Enterprise giant Oracle is facing a new privacy class action claim in the US.
The lawsuit, which was filed Friday as a 66-page Complaint In the Northern District of California, the tech giant’s “worldwide surveillance machine” has submitted detailed dossiers on nearly five billion people, accusing the company and its edtech and advertising subsidiaries of infringing on the privacy of most people on Earth.
There are three class representatives in the suit: Dr Johnny Ryan, senior fellow at the Irish Council for Civil Liberties (ICCL); Michael Katz-Lakabe, Director of Research at The Center for Human Rights and Privacy; and Dr Jennifer Golbeck, a professor of computer science at the University of Maryland – who says they are “acting on behalf of Internet users around the world who are subject to Oracle’s privacy violations”.
The plaintiffs are represented by a San Francisco-headquartered law firm, LIFE CABRACERWhich he notes has led to significant privacy cases against Big Tech.
The key point here is that there is no comprehensive federal privacy law in the US – so litigation is certainly facing a hostile environment to make a case for privacy – hence the complaint alleging violation of federal, constitutional, Refers to tort and state laws. The Electronic Communications Privacy Act, the Constitution of the State of California, the California Privacy Invasion Act, as well as competition law and common law.
It remains to be seen whether this “patchwork” approach will prevail for a difficult legal environment – expert SNAP analysis of complaints and some of the key challenges it faces full thread Highly recommended. But the essence of the complaint rests on the allegation that Oracle unwittingly collects vast amounts of data from Internet users, that is, without their consent, and uses this surveillance intelligence to profile individuals, through its data marketplace. Enriches the profile further and endangers the privacy of the people at large. – including the use of proxies for sensitive data to circumvent privacy controls, according to the allegations.
Commenting on the lawsuit in a statement, Ryan said: “Oracle has violated the privacy of billions of people worldwide. It’s a Fortune 500 company that keeps track of where every person in the world goes, and what they do. is on a dangerous mission to track down.We are taking this action to stop Oracle’s monitoring machine.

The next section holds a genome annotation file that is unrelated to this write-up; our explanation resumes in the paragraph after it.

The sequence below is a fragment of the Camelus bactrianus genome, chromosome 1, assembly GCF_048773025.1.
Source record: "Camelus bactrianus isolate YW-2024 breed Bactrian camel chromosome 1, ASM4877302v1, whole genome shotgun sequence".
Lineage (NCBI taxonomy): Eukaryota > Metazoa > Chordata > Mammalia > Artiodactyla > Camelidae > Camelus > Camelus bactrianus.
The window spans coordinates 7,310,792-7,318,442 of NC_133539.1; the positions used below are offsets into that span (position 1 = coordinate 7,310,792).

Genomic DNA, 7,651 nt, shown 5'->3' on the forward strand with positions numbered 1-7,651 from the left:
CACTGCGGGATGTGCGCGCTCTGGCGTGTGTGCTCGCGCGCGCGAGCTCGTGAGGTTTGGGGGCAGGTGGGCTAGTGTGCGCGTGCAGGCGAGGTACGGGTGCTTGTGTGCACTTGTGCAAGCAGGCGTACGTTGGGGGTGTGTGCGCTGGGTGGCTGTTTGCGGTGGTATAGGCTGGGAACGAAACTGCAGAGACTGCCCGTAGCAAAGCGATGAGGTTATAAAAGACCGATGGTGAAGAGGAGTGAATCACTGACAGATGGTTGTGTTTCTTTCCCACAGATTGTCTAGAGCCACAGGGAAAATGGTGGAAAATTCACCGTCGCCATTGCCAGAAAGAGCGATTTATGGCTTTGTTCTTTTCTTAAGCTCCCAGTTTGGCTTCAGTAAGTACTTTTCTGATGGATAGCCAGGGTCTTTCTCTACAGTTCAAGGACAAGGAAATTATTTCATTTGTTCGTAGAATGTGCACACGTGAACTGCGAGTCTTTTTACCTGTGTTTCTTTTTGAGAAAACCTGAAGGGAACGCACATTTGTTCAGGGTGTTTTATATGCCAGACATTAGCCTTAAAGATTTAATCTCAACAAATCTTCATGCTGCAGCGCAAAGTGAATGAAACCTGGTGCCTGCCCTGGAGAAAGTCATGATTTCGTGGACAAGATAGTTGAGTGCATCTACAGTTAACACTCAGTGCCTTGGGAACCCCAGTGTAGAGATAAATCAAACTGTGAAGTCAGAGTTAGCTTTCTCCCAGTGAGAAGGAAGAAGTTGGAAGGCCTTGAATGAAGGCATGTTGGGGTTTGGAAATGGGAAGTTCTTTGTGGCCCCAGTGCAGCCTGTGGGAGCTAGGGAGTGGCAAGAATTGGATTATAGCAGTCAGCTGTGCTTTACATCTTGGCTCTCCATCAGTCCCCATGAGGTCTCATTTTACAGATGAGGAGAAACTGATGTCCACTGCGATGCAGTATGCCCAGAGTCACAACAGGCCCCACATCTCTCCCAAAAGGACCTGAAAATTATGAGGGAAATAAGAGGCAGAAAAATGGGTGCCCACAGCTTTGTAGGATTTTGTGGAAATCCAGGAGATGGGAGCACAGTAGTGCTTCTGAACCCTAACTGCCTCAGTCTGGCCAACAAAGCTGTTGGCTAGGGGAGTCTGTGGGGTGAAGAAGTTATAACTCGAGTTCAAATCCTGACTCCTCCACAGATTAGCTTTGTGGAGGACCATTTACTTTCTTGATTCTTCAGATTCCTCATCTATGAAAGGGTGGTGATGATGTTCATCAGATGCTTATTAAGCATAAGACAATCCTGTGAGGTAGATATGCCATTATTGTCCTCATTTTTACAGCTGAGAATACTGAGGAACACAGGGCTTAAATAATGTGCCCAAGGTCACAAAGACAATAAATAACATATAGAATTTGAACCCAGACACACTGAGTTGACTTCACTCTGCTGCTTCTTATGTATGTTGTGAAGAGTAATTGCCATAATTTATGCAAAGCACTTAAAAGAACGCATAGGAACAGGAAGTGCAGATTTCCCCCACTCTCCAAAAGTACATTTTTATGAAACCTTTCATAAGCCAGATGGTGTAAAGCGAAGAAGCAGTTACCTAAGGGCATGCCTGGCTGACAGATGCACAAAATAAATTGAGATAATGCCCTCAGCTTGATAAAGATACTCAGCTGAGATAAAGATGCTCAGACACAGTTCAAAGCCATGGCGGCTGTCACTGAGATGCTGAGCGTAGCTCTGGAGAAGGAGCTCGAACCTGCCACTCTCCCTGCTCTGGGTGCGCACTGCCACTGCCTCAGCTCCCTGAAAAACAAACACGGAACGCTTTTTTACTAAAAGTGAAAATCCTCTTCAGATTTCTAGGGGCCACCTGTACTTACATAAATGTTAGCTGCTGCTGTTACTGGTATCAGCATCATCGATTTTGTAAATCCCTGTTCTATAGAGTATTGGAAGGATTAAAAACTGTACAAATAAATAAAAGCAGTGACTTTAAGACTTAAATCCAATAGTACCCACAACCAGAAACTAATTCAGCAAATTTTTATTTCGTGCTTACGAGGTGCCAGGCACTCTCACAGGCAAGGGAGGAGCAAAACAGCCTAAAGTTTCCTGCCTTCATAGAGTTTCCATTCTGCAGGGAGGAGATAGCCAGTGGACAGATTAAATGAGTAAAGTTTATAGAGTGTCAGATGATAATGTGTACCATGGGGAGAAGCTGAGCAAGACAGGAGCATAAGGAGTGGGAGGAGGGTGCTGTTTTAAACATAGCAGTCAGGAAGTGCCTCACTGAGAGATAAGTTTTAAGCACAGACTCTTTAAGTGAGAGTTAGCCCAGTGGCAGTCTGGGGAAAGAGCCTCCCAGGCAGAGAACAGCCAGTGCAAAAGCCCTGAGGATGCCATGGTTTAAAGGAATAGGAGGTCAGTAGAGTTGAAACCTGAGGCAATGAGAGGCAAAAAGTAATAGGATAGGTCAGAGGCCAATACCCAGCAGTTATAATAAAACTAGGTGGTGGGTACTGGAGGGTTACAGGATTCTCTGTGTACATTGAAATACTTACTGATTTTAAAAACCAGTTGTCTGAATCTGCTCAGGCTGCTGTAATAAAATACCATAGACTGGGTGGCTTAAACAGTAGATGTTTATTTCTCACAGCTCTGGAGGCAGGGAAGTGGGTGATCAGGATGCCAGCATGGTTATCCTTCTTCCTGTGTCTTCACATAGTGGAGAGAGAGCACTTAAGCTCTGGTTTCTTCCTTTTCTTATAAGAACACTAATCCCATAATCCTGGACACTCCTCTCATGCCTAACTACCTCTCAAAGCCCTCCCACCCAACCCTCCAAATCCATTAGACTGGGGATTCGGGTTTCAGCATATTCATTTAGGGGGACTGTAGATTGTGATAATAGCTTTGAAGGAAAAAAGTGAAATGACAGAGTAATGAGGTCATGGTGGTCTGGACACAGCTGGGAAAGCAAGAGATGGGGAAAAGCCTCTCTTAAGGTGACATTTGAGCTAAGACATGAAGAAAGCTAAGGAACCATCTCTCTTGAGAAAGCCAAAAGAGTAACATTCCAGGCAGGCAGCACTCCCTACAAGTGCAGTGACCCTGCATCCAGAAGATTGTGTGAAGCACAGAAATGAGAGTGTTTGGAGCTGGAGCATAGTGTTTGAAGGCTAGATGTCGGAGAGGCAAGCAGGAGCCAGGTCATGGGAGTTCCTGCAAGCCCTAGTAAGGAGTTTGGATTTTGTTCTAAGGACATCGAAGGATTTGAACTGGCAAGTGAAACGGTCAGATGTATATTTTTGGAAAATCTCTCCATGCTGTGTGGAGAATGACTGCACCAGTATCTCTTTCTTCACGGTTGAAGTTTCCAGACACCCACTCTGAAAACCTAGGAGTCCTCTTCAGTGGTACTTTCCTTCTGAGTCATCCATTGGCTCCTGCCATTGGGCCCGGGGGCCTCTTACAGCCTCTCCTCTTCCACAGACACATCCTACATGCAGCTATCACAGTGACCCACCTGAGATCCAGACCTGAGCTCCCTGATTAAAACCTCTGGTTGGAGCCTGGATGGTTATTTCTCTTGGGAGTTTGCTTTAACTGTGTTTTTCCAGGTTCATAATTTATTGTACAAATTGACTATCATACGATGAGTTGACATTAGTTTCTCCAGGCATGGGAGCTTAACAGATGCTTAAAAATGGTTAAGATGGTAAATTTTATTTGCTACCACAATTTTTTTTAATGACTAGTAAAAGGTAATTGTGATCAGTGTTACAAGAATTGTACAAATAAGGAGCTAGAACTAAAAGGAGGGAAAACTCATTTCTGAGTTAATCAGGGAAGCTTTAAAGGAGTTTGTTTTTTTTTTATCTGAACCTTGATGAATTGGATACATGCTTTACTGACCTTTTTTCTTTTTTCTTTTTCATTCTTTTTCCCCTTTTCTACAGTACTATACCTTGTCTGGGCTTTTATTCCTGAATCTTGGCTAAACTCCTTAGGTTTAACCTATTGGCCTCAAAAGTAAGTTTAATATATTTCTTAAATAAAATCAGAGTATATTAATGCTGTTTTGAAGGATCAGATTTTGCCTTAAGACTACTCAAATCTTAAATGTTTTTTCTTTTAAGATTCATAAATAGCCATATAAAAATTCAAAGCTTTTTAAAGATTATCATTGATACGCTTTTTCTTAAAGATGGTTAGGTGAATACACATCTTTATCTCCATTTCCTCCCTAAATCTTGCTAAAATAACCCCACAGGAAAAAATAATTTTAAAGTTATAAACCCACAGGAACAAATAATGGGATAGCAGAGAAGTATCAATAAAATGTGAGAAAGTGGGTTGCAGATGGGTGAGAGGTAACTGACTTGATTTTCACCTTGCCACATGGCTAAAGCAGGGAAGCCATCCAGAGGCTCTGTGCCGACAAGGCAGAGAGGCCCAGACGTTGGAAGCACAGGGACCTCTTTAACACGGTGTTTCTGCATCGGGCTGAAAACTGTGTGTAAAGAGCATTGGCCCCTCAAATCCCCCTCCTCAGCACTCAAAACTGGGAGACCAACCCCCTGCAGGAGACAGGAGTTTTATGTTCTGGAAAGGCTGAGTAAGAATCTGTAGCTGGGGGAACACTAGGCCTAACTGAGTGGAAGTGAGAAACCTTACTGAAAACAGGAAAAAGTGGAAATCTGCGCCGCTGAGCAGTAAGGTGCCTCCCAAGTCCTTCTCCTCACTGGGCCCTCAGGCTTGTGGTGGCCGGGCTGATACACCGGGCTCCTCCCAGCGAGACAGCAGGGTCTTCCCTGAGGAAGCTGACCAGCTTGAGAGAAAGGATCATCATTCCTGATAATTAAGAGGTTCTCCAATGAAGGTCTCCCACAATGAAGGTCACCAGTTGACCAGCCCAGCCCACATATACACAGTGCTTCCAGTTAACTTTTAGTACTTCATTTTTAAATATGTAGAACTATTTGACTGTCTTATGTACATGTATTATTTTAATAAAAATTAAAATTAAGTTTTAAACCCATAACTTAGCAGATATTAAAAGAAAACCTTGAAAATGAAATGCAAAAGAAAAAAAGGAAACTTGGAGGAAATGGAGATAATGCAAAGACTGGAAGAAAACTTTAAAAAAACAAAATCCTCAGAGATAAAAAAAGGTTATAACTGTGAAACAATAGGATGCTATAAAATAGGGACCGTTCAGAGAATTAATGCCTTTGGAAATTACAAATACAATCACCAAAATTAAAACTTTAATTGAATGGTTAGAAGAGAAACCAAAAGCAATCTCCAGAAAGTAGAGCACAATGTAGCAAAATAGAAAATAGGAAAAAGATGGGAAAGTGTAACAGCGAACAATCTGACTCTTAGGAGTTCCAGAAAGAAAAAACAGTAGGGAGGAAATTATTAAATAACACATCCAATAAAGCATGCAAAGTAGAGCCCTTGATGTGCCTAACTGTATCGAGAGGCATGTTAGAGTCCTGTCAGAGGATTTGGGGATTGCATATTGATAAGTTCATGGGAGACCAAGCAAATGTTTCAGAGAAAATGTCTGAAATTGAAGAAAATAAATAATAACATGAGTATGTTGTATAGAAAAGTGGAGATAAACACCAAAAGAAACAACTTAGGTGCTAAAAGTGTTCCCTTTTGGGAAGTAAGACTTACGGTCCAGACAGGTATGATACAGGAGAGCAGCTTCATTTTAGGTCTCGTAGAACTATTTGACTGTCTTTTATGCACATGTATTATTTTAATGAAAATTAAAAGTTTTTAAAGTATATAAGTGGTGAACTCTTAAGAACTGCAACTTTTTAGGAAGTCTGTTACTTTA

An Oracle spokesperson declined to comment on the lawsuit.
A few years ago the firm was facing a class action suit with Salesforce through a legal challenge to its tracking in Europe – which was intended to track web users, citing the region’s (conversely) comprehensive data. to focus on the validity of their consent. Security/Privacy Law.
However, the European legal challenges, which were filed in the Netherlands and the UK, have faced tough times – last year a Dutch court found the suit inadmissible, because (per report) decided that the nonprofit pursuing the class action has failed to demonstrate that it represents the alleged injured parties and therefore does not have a legal position. (Although earlier this year The organization behind the suit, Privacy Collective, said it would appeal.)
The UK arm of the legal action, meanwhile, was held pending the outcome of an earlier class-action style privacy suit against Google – but last year the UK Supreme Court sided with the tech giant, blocking that representative action and gave a blow. Possibility of other similar suits.
In the Lloyd v. Google case, the Court found that a claim for compensation would require the loss/damage suffered – and therefore the requirement to prove the loss/harm on an individual basis cannot be omitted – for a similar “loss”. control of personal data for each member of the claimed representative class to stand in its place”.
The decision was considered a hammer blow to the opt-out class action for privacy claims at the time – clearly throwing another spanner in the works of the Oracle-Salesforce class action’s ability to proceed in the UK.
The challenges to the lawsuit against privacy class actions in Europe explain the pressure by digital rights experts to test similar claims in the US.